“This year, we only spent 41 percent of the budgeted appropriations and collected 44 percent of the budgeted receipts, so we’re in a better situation now than we were last year,” Davis said. “The efforts we’re making in receipts and cash management, combined with the corrections to the budget that the General Assembly made last year, put us on target for the first five months.”
Wos called her staff’s analysis of the Medicaid data “exemplary.”
But after the meeting, Tucker said he just didn’t have any confidence in the numbers he was getting from either the Fiscal Research Division or officials at DHHS.
“All budget projections are fluid,” he said. “But right now, in January, we have nothing. We’ve got teacher salaries and state employees and everything in the world to fund, and if we know that we are five-hundred to six-hundred million over budget, we’re just going to dig a worse hole, and we at least need to know it.”
Sen. Jeff Tarte (R-Mecklenburg), who has spent his career in health care information technology, said he believed that data from the federal Centers for Medicare and Medicaid Services could offer some perspective on budget projections.
“There’s data that comes in on patient claims, billing information. We can take that information and aggregate it, and there’s methodologies to go through and build forecast models that are pretty accurate.” he said, noting that since CMS is paying North Carolina, it must be getting enough data to pay those claims.
“Let’s engage someone,” Tarte said. “Let’s get outside consulting help. We’ve got all the firms around who can do those things – IBM, SAS, Accenture – they all have skill sets to help us build those models.
“Is it a bit of an effort? Yes. Is it insurmountable? No. Would it take a long time? No.”
Apologies for food stamp, Medicaid card problems
Wos started the oversight meeting by apologizing for what she called a “human error” that resulted in more than 48,000 children receiving Medicaid cards intended for other people at the end of December.
“I deeply apologize for the impact that this has caused to the citizens of the state,” Wos said, noting that Social Security numbers were not included on the Medicaid cards, and that children’s access to care has not been hampered. “My expectation when it comes to work of the department is that we get it right 100 percent of the time. We did not meet that expectation, and I am terribly disappointed.”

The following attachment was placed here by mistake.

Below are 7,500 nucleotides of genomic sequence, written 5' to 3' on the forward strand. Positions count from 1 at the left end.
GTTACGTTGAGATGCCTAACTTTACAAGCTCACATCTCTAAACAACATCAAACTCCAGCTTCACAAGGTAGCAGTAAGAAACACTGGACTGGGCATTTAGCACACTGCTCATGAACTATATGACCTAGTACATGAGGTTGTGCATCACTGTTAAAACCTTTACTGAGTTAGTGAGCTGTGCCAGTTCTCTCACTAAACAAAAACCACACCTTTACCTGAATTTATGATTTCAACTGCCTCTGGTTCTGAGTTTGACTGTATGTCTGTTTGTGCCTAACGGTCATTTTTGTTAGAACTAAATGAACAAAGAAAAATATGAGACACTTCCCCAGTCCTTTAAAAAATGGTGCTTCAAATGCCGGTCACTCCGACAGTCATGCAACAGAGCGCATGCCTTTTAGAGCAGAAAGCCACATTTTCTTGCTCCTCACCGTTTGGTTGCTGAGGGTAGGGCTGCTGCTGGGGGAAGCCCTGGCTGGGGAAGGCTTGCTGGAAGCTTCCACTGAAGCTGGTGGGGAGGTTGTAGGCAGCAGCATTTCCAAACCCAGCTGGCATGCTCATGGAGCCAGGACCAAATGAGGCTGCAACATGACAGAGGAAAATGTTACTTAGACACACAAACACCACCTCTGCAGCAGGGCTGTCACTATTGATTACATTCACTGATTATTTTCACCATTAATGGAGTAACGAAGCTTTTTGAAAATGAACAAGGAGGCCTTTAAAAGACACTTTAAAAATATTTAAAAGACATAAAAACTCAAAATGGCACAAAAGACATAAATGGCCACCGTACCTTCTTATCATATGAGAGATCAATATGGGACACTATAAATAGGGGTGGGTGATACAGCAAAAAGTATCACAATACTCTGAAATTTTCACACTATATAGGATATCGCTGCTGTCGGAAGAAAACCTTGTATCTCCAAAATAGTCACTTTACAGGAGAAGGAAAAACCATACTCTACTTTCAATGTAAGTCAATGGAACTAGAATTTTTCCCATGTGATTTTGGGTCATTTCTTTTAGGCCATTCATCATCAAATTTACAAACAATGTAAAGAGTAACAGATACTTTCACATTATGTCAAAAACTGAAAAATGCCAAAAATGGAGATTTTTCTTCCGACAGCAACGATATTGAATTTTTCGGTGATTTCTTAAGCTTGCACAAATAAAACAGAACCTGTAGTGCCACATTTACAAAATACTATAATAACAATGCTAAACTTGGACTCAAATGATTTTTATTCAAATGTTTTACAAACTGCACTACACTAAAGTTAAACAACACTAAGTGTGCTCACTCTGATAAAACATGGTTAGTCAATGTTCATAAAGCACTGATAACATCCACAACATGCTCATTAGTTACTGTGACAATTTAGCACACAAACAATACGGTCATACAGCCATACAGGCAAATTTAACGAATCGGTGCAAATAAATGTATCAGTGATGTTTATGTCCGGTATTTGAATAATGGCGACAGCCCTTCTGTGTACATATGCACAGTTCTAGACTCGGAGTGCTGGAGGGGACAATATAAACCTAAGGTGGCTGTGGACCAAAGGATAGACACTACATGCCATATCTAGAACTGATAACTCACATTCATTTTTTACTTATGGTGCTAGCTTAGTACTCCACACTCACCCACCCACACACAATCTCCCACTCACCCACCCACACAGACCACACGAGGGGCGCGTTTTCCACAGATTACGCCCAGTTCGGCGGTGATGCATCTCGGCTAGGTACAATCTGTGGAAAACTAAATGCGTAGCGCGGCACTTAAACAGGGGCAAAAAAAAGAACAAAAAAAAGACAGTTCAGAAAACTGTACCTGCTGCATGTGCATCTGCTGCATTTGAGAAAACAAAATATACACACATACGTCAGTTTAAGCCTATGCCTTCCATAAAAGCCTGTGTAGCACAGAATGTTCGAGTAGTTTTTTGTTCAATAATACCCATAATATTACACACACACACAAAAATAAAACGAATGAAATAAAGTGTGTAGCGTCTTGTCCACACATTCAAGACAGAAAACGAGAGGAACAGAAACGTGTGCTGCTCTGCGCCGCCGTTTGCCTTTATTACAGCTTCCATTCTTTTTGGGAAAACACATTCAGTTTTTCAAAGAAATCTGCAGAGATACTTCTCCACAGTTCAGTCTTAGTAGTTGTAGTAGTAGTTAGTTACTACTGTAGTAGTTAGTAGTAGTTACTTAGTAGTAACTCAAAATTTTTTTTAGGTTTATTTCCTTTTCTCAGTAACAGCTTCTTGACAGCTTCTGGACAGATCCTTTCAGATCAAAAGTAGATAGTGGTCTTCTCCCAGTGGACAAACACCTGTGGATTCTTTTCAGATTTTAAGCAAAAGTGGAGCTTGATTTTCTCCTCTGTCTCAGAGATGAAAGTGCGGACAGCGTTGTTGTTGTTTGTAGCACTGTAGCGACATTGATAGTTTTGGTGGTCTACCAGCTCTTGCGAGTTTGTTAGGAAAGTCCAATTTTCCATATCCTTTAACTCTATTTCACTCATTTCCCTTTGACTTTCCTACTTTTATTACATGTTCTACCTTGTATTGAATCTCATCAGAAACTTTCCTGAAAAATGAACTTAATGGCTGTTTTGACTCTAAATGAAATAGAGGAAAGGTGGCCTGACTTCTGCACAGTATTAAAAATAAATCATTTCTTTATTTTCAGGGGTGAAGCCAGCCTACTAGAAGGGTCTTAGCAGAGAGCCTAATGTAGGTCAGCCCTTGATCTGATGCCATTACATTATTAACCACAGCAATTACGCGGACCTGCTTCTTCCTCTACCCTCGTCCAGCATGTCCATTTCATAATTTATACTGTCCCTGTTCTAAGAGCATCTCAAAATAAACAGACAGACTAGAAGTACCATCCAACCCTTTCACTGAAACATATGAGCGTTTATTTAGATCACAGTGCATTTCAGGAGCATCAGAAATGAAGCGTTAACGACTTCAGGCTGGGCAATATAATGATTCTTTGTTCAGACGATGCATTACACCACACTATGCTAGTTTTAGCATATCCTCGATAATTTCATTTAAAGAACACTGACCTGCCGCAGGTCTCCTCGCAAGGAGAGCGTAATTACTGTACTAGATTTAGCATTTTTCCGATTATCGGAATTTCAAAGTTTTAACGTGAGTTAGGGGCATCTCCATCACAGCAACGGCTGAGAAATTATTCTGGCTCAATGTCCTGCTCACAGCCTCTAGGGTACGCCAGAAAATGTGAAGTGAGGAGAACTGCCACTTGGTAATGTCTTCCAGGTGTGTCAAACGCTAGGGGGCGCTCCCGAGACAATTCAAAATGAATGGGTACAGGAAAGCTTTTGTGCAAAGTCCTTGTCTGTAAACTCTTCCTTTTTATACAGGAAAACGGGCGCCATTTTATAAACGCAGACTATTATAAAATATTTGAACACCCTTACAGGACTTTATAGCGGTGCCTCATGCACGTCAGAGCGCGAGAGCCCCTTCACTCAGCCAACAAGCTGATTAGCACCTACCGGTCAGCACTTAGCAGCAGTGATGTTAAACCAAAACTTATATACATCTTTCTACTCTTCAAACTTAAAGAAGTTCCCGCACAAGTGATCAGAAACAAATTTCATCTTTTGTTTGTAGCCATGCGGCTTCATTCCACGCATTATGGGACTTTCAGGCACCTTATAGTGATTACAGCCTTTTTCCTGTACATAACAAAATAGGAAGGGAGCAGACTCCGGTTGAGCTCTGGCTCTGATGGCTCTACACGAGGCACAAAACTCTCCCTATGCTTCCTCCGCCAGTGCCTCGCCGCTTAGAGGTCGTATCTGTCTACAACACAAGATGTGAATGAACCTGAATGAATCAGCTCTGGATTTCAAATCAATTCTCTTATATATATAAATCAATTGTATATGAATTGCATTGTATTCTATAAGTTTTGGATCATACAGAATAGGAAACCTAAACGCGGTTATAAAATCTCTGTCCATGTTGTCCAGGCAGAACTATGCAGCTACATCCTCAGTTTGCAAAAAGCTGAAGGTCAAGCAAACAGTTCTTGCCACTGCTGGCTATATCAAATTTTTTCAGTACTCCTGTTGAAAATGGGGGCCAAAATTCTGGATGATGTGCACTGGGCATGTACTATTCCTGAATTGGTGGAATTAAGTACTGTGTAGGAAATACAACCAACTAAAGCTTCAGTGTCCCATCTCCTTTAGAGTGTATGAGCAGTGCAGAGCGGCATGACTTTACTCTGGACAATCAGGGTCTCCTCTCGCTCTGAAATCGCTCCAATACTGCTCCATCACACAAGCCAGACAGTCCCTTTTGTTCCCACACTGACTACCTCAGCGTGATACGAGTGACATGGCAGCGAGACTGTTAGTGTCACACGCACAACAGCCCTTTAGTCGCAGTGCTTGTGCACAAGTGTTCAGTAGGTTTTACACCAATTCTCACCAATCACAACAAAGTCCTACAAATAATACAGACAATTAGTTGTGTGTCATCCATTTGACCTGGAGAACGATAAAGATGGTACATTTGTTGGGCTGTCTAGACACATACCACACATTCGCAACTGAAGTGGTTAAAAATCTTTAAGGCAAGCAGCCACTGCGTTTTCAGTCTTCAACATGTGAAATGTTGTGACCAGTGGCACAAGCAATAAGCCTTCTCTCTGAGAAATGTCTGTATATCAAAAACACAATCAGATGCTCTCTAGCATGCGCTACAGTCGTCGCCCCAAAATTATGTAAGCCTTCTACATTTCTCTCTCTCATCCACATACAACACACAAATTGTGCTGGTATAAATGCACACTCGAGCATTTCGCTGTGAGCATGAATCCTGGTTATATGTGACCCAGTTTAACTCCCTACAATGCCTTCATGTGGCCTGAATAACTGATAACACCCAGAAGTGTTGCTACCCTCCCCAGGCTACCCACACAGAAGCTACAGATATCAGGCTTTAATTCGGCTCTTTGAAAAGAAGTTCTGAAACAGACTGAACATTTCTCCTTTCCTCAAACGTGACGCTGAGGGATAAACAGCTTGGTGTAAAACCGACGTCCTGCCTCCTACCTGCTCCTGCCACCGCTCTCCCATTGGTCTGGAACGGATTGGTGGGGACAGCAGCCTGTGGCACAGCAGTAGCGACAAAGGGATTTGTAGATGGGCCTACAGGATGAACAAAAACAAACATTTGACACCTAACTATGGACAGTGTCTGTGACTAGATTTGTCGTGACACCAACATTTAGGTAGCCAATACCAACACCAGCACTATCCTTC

“We took this situation extremely seriously and personally,” Wos said.
According to DHHS spokeswoman Julie Henry, the issue was not raised to senior management when the cards were mistakenly sent. She said that DHHS workers who interact with county social service departments sent emails to county workers to warn them of the mistake before warning DHHS leaders of the problem.
Wos said her agency is doing a review of the Medicaid card snafu, asking the state’s Office of Information Technology Services as well as DHHS’ human resources office to see how the mistake was made and how to prevent further problems.
Wos also apologized to thousands of food stamp recipients who have had difficulty receiving benefits since the rollout of the NC FAST system in October. Several thousand recipients still have not received their benefits.
The secretary laid some of the blame for problems with DHHS’ computer systems on prior administrations, saying that when she arrived at DHHS a year ago, “I found a massive department with enormous issues and challenges.”
“We were faced with two huge IT projects that were underway that the state had already invested tens of millions of dollars to develop,” she said, calling the intersection of implementation of the IT projects and the rollout of the Affordable Care Act a “perfect storm.”
“The implementation of the Affordable Care Act is creating a massive issue in North Carolina. DHHS is the state agency involved in the ACA implementation, and, frankly, DHHS is struggling,” Wos said, arguing that the federal government is also struggling to implement the massive law.
“Now I understand why there have been five secretaries in the last six years at the department,” Wos told the committee.